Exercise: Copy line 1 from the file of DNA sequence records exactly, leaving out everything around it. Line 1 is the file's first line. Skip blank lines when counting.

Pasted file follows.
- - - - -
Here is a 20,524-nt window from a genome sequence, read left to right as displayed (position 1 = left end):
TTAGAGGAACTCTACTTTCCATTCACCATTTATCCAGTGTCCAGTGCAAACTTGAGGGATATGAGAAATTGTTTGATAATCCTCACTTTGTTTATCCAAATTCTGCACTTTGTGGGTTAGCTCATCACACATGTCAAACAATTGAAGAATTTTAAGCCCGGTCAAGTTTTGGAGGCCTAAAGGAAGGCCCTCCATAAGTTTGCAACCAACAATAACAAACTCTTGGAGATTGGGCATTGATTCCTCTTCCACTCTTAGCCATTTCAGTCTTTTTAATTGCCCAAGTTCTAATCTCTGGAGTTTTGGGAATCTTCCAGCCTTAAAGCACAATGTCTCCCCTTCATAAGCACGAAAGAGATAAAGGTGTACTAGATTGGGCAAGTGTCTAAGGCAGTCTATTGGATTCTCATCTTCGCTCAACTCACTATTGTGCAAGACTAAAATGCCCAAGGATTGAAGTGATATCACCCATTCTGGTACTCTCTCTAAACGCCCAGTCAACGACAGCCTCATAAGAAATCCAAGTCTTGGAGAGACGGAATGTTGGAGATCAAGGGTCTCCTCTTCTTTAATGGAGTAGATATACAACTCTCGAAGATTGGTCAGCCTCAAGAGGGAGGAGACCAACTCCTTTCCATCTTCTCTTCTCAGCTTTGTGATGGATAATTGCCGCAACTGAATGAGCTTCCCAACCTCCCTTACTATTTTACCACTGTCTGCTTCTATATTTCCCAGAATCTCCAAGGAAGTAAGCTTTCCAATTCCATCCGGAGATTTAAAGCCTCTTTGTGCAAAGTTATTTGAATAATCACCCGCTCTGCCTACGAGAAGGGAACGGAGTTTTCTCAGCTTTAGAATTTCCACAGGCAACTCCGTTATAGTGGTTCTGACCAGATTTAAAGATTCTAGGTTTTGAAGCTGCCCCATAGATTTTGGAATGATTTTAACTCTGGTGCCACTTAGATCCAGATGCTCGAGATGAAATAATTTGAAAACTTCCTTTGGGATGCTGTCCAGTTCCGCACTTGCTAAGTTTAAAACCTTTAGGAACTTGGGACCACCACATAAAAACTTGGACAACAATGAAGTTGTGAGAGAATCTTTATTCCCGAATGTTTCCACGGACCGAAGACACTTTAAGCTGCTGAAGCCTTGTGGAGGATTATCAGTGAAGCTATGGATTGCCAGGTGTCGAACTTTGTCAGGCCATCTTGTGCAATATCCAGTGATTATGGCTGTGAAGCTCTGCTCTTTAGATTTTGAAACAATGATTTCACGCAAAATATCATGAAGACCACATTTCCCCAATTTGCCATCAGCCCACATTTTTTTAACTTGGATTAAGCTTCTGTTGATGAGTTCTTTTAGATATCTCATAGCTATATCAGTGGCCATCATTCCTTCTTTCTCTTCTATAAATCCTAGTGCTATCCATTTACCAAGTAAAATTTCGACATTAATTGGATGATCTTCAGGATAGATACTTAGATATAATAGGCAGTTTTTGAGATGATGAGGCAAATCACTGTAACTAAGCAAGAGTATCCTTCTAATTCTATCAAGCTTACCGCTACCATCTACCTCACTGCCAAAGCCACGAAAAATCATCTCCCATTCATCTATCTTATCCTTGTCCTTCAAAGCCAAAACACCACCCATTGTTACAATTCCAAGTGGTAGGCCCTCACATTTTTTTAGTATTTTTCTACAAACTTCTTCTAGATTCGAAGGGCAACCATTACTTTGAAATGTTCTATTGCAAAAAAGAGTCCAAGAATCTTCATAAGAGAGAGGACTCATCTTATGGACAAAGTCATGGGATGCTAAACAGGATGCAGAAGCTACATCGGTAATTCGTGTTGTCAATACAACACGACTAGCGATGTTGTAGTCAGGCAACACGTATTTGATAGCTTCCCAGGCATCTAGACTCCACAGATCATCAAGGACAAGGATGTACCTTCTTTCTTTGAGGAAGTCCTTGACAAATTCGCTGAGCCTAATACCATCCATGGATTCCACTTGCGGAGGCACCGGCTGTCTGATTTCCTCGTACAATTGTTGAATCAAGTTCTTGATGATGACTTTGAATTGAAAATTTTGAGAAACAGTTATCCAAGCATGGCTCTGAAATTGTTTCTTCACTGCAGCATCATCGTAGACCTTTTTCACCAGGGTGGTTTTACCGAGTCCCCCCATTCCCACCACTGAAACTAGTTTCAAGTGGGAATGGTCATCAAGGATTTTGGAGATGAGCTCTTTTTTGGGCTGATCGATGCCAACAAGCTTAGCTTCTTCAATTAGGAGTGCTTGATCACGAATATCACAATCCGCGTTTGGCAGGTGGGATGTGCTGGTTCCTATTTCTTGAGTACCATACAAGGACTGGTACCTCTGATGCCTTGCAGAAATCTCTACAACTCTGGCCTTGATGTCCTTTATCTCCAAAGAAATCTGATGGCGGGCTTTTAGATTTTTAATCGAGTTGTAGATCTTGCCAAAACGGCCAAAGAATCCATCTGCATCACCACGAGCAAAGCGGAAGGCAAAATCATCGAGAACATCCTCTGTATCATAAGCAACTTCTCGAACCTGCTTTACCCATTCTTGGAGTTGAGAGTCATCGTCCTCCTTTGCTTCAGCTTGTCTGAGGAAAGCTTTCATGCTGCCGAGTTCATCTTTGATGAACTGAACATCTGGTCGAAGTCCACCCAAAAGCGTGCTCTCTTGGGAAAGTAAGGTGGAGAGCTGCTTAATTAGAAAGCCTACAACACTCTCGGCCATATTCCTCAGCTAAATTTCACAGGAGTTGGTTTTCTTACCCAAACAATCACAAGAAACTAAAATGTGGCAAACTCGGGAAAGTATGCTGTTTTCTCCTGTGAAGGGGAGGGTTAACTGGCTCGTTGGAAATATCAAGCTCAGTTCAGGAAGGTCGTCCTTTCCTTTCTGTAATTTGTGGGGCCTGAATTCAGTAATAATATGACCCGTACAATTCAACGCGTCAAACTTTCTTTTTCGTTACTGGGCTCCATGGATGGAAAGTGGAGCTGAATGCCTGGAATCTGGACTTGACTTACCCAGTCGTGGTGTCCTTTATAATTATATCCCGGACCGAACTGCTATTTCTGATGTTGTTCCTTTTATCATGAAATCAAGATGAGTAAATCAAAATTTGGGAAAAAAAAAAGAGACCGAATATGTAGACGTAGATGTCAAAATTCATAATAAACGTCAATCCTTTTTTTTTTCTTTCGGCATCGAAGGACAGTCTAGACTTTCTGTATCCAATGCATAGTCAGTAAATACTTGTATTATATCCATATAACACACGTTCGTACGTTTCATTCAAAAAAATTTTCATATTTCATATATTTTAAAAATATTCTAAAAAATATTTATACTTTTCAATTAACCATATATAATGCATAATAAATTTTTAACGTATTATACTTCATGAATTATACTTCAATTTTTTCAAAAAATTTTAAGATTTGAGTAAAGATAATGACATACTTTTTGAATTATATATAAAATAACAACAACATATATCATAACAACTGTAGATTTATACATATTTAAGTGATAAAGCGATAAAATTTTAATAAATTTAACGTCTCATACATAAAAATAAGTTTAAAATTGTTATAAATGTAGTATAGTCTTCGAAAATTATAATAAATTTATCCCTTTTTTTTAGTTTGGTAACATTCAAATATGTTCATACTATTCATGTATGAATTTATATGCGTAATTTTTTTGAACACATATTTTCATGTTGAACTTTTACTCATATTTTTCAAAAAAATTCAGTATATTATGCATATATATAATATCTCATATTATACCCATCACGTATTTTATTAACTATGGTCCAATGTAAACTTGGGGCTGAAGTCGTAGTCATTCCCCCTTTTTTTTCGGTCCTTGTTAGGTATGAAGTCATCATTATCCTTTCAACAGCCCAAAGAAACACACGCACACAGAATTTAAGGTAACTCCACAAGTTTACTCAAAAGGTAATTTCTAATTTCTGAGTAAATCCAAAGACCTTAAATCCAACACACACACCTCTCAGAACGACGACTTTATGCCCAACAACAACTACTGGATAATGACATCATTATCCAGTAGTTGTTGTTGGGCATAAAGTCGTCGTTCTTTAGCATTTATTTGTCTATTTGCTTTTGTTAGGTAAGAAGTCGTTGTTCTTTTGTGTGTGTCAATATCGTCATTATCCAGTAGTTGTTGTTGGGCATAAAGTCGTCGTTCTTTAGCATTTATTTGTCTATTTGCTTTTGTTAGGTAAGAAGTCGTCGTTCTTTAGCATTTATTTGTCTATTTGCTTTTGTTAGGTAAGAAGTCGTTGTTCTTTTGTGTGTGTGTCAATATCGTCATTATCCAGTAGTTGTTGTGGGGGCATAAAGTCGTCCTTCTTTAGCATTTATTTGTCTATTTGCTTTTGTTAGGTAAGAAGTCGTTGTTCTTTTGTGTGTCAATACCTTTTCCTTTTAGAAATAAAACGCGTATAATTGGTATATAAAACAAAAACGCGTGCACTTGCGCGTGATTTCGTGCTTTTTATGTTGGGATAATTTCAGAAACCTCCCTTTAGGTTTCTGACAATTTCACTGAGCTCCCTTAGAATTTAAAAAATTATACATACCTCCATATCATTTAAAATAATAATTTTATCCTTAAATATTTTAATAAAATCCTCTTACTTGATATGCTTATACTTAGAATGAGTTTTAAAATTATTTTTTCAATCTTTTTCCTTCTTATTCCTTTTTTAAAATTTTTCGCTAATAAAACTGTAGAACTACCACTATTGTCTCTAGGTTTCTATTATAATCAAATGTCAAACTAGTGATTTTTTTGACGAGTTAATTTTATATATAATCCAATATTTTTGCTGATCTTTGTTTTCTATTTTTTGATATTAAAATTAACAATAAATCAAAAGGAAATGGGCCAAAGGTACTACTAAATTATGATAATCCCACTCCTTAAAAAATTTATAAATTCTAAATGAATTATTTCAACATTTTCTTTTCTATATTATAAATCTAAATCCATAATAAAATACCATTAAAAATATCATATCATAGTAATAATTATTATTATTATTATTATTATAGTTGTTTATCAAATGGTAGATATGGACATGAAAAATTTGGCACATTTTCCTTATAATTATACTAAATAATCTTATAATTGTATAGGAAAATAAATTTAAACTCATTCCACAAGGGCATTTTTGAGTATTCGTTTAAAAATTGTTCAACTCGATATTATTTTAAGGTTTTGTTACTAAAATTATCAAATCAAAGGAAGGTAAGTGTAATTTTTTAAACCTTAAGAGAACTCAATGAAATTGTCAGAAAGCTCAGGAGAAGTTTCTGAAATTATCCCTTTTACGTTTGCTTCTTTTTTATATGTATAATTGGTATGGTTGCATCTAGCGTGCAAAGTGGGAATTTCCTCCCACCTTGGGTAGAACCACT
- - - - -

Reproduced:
Here is a 20,524-nt window from a genome sequence, read left to right as displayed (position 1 = left end):